Duncan pursues The Structure of Rime through three more movements before abruptly, if quietly, changing directions in "Three Pages from a Birthday Notebook," a bridge or breath, embody it as you will, that must have seemed needed before turning the volume’s second great movement, beginning with "This Place Rumord to Have Been Sodom." The Structure of Rime continues to be figured as an absolute, as if Duncan – whose choice of the term structure could not have been more apt – were attempting to speak through what the French call parole to langue itself, as if langue might be figured, have intention, be addressable. Thus, in Rime V, we find:

     The Geometry, I saw, oblivious, knew what? of these sunderings? arranged its sentences intolerant of black or white.

No! No! Say that there are two worlds, a man declared. I shot half my head away.

A woman cried, No! There is but one. I live in one world, and it is black.

This conflict of visions – is there one world, apparent, or two? – leads to one of the most disturbing moments in all of Duncan’s poetry, his portrait in The Structure of Rime VII of the 19th century King of Dahomey that calls to mind Vachel Lindsay and Rudyard Kipling:

Black King Glélé dwells in the diabolical, a tranquil spirit of pure threat, an orb radiating the quiet pool, the black water, to the boundaries of his image. Solitary among demons, he appears to them and to us demonic. We have composed him over again of enlarged terror – claws, teeth, hair, eyes, mouth, broodings of flesh, corruptions of blood, pustulences, wounds, irruptions, horn, bone, gristle, calcifications, scarrings.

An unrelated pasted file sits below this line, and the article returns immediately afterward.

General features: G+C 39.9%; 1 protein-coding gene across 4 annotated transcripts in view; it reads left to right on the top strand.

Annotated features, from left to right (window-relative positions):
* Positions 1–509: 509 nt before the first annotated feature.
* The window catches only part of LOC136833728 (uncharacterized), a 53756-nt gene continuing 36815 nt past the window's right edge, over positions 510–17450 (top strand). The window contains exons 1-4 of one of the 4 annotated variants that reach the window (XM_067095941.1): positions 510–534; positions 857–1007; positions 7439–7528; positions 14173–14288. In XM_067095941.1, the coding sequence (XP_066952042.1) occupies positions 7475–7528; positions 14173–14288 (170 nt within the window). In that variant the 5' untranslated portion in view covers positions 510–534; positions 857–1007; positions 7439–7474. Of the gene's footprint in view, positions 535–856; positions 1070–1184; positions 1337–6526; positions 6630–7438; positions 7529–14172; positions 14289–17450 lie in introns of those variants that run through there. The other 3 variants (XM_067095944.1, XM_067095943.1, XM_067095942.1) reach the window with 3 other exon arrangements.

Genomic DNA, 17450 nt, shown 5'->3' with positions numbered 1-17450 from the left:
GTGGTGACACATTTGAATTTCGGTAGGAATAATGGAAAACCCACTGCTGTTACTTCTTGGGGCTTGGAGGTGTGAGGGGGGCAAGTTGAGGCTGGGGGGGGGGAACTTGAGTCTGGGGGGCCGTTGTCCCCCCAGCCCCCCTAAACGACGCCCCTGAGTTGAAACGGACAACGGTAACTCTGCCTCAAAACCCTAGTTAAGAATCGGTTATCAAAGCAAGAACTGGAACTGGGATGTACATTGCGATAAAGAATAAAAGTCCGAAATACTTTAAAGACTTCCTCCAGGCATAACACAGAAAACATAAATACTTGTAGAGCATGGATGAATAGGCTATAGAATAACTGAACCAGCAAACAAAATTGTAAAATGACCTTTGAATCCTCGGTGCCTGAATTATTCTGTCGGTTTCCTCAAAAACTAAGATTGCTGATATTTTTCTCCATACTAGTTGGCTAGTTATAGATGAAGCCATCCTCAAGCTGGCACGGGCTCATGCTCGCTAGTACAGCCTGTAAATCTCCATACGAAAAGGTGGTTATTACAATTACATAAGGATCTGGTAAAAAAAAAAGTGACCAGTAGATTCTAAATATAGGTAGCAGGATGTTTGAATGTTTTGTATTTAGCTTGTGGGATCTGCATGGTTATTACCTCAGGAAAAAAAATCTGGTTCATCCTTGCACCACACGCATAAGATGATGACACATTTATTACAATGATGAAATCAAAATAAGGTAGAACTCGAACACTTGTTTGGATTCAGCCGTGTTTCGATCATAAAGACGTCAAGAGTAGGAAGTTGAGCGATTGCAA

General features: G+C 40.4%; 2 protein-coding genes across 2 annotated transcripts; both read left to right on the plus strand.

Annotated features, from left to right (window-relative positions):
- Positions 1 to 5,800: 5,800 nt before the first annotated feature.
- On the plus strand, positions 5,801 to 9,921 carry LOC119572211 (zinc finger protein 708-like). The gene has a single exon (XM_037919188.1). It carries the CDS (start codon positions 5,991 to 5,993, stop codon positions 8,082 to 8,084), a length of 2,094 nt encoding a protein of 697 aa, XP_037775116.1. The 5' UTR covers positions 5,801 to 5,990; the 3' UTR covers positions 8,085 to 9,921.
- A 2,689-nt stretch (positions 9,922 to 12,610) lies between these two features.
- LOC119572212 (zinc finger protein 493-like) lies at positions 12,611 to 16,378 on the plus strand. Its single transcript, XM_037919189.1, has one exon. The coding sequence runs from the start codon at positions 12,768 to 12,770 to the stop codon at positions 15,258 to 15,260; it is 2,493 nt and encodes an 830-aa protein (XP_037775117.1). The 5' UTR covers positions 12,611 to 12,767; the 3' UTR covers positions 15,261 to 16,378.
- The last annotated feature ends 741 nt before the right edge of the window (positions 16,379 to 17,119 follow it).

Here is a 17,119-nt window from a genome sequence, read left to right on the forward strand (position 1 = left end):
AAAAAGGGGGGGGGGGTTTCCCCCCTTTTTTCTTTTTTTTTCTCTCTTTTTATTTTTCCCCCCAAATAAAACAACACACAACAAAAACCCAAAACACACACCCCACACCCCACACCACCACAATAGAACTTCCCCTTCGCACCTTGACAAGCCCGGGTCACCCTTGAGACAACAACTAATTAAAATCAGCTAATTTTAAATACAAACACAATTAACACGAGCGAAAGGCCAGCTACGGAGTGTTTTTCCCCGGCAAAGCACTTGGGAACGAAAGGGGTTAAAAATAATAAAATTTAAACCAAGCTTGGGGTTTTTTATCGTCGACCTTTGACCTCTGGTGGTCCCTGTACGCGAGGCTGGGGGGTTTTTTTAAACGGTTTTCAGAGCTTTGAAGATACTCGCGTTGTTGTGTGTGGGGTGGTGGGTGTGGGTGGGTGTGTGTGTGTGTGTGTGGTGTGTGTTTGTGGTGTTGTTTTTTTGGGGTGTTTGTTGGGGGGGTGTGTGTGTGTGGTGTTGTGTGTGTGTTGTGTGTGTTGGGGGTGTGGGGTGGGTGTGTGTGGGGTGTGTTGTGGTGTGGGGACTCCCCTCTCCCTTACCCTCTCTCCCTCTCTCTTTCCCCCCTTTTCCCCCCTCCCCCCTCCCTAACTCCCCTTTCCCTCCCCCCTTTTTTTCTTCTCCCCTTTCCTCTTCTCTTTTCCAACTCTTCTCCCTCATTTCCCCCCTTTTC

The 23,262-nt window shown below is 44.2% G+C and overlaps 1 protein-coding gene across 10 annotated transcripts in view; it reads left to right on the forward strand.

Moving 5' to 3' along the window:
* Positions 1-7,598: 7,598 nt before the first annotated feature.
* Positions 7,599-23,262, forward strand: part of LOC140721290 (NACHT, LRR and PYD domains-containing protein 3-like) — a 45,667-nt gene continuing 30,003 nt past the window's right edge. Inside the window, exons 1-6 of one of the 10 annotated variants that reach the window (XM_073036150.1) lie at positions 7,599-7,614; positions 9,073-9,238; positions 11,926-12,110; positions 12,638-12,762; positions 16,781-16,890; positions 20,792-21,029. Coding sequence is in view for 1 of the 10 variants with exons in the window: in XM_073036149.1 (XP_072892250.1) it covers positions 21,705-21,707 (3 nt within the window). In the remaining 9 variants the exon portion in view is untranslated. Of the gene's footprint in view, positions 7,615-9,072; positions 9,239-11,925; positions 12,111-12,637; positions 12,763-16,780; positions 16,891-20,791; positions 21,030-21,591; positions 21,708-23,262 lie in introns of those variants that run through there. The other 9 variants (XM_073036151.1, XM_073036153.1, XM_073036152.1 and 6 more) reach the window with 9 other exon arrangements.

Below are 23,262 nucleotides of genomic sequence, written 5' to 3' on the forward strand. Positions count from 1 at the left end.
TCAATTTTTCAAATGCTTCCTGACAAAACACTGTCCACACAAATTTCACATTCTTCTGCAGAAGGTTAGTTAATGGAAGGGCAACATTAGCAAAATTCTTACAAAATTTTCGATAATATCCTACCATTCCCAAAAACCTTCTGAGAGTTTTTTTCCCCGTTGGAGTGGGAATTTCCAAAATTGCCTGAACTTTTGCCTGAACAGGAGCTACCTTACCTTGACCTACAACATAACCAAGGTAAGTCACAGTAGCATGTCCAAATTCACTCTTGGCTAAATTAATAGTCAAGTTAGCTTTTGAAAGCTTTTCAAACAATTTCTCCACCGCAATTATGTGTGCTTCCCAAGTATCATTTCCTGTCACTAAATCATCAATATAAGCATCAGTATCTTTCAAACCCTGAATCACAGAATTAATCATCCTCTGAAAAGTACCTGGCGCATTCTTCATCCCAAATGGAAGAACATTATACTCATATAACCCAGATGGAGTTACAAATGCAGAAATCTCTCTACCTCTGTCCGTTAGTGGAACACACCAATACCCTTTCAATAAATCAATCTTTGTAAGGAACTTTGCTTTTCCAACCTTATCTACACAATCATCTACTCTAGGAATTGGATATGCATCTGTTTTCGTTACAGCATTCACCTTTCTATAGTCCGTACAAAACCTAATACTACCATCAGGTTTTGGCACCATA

Against this figure, and "the counsels of the Wood," we encounter also the figure of the poet, I:

And I stand, stranger to tranquility because I am enamord of song, to sing to Glélé the King as I would sing to relentless history.

After "I" sings, Duncan gives three instances cleaving the partiality of parole from the originating spirit of langue:

  • The Rime falls in the outbreakings of speech
  • the Character falls in the act wherefrom life springs,
  • footfalls in Noise which we do not hear but see

How do we see it? "as a Rose pushd up from the stem of our longing." Desire is that which reconnects the act from its absolute. Tho not, profoundly not, as we necessarily might have it. Thus Rime VII ends:

     The kindled image remains that we calld a Rose. Glélé torn up from what we calld suffering answers:

     I am the Rose.

These eleven poems, the Opening not merely of The Field but of The Structure of Rime as well, form what I would call the theme of Duncan’s major work. It is the argument he seeks to make of the world in his poetry. And it is why, above all else, he turns in 1960 to engage Hilda Doolittle, through correspondence & The H.D. Book, in the hope that of the great poets of the Imagist generation, she might be able to not just appreciate his significant talents as a singer, so to speak, but to get the song as well.